How might we create opportunities for students to decide how they’re assessed?
How might we give students more autonomy to improve their financial literacy?
With a clear ‘How Might We’ question crafted, it was time to come up with a whole lot of ideas about how to reach each teacher’s desired outcome! As with many design processes, the focus here was quantity over quality — and to inspire some divergent thinking, we had teachers move around the room and contribute ideas for each other’s challenges as well as their own, finishing up with an diverse array of possible solutions.
After the divergent thinking of ideation, we invited our teachers to converge on one idea that they’d like to develop. This part of the Teach by Design process is deliberately not called prototyping, because it goes beyond simply making an idea tangible — it recognises the reality that to design impactful learning means co-creating that learning with school leadership, fellow teachers, and most importantly with your students. Without our students in the room for this pilot, participants stepped into this feedback role for one another, creating sketches of their ideas and offering each other insights, questions and encouragement through an interactive ‘gallery walk’ activity.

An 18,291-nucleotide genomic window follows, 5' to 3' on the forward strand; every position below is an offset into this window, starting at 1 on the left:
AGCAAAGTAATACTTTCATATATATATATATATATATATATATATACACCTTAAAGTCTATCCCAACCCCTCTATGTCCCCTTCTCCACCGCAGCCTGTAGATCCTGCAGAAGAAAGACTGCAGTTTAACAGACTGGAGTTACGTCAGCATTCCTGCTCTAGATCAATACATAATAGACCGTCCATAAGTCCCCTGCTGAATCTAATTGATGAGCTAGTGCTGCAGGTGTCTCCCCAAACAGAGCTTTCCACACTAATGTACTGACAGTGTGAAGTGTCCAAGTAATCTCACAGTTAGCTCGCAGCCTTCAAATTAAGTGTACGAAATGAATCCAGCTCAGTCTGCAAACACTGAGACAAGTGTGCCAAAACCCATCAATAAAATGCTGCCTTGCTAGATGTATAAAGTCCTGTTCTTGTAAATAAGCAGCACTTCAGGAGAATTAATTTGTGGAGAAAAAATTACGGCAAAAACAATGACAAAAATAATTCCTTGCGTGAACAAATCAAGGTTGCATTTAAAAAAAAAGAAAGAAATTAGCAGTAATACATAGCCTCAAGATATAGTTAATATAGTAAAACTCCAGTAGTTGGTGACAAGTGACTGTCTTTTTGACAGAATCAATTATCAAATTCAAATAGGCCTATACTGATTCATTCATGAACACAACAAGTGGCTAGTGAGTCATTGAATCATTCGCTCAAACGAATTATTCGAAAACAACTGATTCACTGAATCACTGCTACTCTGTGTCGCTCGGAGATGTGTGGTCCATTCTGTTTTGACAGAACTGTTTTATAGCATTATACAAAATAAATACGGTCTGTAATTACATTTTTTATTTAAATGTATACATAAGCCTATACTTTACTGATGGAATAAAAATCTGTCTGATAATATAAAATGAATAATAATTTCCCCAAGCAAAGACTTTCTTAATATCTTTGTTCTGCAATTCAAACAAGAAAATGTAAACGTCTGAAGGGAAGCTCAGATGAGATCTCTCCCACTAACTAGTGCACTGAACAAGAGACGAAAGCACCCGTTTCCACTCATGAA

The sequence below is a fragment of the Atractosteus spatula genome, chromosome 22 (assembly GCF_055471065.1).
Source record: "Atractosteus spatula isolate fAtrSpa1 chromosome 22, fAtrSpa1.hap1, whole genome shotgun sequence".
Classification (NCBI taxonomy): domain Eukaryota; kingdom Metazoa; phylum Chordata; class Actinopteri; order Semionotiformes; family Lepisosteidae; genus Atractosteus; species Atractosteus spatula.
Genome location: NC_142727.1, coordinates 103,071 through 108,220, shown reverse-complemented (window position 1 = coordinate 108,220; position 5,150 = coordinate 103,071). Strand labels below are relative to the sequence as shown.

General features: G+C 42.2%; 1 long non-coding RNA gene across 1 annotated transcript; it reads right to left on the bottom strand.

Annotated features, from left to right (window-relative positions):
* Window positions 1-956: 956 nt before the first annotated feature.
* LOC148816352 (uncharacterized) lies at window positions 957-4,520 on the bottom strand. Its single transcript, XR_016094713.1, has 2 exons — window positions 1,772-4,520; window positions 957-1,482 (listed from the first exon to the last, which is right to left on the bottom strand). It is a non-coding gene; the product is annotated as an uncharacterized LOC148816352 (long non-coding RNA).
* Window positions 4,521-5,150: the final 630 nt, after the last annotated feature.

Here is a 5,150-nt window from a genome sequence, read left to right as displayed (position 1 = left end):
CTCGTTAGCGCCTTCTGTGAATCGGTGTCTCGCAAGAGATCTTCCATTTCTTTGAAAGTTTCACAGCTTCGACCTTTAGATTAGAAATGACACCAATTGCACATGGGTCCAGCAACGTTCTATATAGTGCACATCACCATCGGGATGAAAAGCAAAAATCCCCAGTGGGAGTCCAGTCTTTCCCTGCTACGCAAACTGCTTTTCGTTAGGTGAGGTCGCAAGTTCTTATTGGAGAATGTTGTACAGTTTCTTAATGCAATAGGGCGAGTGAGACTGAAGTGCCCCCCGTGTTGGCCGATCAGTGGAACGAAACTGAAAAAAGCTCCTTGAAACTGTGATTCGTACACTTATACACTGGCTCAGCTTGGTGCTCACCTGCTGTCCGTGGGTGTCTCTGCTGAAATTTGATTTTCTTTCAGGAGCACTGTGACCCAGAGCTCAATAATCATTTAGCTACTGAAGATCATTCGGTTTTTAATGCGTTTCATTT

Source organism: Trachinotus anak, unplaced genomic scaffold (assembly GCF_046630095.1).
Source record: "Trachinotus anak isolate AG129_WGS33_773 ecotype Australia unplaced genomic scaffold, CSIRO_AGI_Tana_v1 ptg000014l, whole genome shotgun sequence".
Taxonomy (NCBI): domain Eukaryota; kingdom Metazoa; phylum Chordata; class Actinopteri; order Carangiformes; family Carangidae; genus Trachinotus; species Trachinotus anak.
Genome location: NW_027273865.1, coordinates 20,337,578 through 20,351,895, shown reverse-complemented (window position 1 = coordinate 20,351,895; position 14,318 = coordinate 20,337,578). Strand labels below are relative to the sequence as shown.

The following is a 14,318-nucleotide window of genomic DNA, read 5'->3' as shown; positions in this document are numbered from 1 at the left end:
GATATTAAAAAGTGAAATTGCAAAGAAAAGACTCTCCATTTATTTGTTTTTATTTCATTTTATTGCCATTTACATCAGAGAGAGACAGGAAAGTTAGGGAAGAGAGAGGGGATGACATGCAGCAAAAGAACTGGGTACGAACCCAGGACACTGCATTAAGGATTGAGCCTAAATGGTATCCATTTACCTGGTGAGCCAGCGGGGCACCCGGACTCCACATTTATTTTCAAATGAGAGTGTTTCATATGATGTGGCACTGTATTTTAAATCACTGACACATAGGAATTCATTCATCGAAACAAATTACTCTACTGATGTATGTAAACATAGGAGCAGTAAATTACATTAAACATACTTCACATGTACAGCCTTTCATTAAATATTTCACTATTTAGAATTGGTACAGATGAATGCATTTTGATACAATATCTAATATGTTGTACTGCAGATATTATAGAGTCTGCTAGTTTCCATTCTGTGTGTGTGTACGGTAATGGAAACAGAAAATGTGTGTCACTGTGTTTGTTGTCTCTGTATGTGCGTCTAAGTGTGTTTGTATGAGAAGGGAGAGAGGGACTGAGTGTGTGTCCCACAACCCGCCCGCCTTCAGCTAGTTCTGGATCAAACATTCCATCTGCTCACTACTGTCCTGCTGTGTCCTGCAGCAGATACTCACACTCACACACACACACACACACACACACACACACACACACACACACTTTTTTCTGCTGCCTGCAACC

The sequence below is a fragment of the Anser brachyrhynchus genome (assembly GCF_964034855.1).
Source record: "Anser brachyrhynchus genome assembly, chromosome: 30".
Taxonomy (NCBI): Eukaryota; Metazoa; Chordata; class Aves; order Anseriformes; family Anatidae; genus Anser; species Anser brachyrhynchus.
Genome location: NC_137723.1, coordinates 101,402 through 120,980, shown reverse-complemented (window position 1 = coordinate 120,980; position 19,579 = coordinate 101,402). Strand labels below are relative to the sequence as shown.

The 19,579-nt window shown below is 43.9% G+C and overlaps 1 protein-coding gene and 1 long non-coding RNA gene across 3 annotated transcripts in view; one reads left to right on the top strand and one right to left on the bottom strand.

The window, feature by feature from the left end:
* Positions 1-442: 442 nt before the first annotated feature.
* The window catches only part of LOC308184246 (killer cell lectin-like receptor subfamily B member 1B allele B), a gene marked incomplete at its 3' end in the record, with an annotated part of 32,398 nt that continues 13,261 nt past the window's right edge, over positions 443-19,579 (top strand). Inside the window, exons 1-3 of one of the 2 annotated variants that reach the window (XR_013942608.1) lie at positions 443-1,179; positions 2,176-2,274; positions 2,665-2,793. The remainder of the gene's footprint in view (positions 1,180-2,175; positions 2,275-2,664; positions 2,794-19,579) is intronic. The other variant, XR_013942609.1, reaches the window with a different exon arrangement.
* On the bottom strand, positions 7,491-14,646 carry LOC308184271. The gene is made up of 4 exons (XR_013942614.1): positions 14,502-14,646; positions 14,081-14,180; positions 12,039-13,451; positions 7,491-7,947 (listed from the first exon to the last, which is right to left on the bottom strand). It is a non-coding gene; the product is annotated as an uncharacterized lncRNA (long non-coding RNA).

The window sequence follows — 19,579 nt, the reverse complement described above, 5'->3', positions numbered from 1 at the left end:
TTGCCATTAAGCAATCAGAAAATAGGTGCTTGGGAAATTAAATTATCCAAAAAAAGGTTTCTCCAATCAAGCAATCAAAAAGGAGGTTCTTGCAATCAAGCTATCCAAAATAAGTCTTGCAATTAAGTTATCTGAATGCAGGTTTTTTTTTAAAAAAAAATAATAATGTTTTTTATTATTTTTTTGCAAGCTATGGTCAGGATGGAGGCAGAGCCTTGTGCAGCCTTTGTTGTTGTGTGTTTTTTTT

Finally, our teachers were invited to think about how they were going to implement the ideas they’d created back in their school, and what might get in their way. Using a storyboard canvas, they started to craft the compelling narrative they would need to share with leadership, colleagues, students and the school community to get everyone on board with more creative, student-centred learning. This element is a key part of the Teach by Design framework, and it’s an ongoing journey — designing one great new program or even a single lesson that really engages students and develops the right skills, tools and mindsets in them is the first step in a larger process of changing education for the better, one learning experience at a time.
“Teach by Design is just the injection that education needs; equiping teachers to drive student centred learning with a practical approach to curriculum design. This course puts students at the centre of all decisions about learning and sets teachers free to create.”
— Nigel, Programme Coordinator
So what’s next?
This first Teach by Design workshop was a pilot, and we’ve been able to gather plenty of feedback from teachers about what worked for them, and how we can improve the program. One of the things we heard consistently was that teachers want to hear more stories about how a design thinking approach has been used successfully in an education context — so if you’re a teacher or school leader with a success story to share, we’d love to hear from you.
Next on the agenda is to run another Teach by Design workshop before the end of the year with new and improved content, as well as a test workshop in the regions (a great excuse for a little road trip) before starting to grow and scale the program next year. We’d love to be able to work with entire departments or the whole teaching staff of a school, with multiple short workshops over time, to really start to shift mindsets and embed a student-centred design approach to learning. If your school might be interested in that kind of opportunity, please reach out via firstname.lastname@example.org and we’d love to chat to you!